A Tale Of Two Tests
Psych 101, Iowa State University, Fall 1969.
Maybe 200-300 students in a creaky old lecture hall, professor droning, me taking notes with one question in mind: Will this be on the test?
Came home (yes, I lived at home) from my very first college midterm exam and told my mom I was going to flunk out of college. I’d NEVER taken a test on which I was more clueless, so imagine my surprise when grades were posted and my SSN appeared third from the top!
Lesson learned? I was very good at taking tests, even when I didn’t really understand the material. And since “good grades” was the whole point of school I spent the next four years refining my test-taking abilities. Learning became an incidental side benefit as I developed core competencies as an extremely efficient class-taker and grade-getter.
Fast forward a few years to a basic counseling course on the first day of my first class in grad school. Professor Ray Bryan handed us a form.
“This is the final grade form for this course. Hold on to it, or you you may complete it right now.”
We looked at one another as Dr. Bryan explained that we were indeed being asked to give ourselves our own grade for the course and it was perfectly fine if we wanted to do it today, before the class even started. I filled in my info and smiled as I darkened the bubble representing my first graduate school assessment.
I already knew how to get A’s, how to play the school game. Now I wanted to learn how to learn, to be a student, to become a counselor. I didn’t want grad school to become a quest for a “4.0.” So I gave myself a “B” and removed the pressure.
Two tests, and a lesson for you and me about external vs. internal motivation.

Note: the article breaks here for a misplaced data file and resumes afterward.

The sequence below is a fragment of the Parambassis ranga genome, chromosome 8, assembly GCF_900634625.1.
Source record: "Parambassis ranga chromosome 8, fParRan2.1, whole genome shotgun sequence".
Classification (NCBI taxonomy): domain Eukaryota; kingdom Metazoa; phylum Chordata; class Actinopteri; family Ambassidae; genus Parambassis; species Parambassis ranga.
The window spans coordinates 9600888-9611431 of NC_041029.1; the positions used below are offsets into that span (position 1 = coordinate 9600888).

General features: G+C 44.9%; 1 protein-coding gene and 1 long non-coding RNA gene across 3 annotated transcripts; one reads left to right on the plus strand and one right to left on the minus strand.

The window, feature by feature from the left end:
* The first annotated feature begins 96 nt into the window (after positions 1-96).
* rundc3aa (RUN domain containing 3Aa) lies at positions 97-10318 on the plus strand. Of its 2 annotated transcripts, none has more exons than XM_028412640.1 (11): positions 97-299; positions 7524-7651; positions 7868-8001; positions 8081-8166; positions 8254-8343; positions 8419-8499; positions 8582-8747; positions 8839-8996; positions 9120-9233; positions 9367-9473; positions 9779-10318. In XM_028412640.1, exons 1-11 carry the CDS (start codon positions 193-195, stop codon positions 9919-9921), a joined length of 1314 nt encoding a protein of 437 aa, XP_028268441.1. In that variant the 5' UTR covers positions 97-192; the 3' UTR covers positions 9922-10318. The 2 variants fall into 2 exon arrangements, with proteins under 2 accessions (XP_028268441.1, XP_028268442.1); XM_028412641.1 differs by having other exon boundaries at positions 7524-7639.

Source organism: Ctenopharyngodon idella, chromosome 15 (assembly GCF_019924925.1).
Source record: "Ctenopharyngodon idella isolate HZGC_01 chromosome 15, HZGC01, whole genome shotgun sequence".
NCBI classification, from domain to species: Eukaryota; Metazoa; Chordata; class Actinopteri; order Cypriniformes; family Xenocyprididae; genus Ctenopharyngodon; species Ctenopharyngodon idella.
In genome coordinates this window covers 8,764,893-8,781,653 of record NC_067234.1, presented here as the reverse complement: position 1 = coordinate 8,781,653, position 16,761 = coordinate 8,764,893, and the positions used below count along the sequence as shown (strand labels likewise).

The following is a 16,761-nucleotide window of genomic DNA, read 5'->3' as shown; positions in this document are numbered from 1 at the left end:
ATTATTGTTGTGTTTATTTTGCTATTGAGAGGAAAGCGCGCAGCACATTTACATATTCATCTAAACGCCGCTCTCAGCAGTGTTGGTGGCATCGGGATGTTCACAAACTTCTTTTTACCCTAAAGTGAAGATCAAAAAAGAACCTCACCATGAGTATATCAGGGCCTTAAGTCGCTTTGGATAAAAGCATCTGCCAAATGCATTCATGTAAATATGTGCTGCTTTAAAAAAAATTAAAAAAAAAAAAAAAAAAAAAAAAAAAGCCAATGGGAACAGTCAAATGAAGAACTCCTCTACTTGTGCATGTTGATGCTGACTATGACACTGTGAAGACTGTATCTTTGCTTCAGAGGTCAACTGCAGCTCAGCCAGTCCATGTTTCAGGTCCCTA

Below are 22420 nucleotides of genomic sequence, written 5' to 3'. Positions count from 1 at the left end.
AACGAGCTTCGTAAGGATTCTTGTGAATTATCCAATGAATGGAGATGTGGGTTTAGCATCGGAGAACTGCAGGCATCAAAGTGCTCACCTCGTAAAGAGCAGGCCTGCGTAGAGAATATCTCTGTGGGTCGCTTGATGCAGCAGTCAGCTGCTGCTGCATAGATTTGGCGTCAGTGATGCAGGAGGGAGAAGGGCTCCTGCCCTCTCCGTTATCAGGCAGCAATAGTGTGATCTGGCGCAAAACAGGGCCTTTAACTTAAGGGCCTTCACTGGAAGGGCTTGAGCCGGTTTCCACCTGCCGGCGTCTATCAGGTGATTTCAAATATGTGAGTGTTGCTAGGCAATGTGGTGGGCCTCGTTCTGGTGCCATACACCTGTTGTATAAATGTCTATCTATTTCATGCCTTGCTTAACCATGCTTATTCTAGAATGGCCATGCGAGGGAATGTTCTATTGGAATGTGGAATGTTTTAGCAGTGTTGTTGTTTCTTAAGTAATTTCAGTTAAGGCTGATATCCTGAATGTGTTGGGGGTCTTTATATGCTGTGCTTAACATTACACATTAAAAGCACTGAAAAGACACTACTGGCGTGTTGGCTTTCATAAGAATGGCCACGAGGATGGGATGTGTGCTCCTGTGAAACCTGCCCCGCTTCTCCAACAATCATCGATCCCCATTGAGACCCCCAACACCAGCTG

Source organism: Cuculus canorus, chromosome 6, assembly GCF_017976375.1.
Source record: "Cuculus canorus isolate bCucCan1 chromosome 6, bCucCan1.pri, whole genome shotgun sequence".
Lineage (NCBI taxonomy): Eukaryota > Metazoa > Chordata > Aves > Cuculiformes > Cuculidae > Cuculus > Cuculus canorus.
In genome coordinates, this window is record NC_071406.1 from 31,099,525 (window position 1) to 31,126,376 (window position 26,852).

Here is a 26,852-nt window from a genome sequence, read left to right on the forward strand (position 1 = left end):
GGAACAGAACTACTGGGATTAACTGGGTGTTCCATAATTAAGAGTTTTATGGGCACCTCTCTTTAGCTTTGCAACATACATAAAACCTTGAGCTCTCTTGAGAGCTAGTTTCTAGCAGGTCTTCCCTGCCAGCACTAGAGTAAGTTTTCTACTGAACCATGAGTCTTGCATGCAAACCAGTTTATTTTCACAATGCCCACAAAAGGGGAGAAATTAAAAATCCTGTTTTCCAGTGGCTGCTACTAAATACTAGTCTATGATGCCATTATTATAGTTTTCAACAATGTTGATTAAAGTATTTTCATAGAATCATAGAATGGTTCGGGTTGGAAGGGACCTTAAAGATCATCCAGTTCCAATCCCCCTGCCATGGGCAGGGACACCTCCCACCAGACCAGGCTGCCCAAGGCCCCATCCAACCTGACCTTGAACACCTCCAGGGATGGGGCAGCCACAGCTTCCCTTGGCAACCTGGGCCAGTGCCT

External motivation – grades, wages, approval, whatever – is always coercive. It’s always about reward and punishment. External motivation shifts focus from long-term process to short-term results, from core principles to conditional expediency.
Eternal motivation is ultimately, always, rooted in fear.
Internal motivation springs from love. Of knowing, learning, creating. It values process and principle. It’s never coercive, never about punishments or rewards.
Jesus – despite the portrayals of some followers – always seeks to inspire authentic internal motivation within His followers. His way is one of long-term process and core principles based on love.
He’s never about coercion. Or punishment. Or rewards. Or expediency. Never.
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I think a lot about inspiration and motivation regarding the FREEDOM TOUR. As we tell the story of the ride and the kids, I hope we speak in terms that are inspirational, that might plant within you a seed that will become your internal motivation to follow your own God-sized dream and perhaps to join us in some way.
Here one story:
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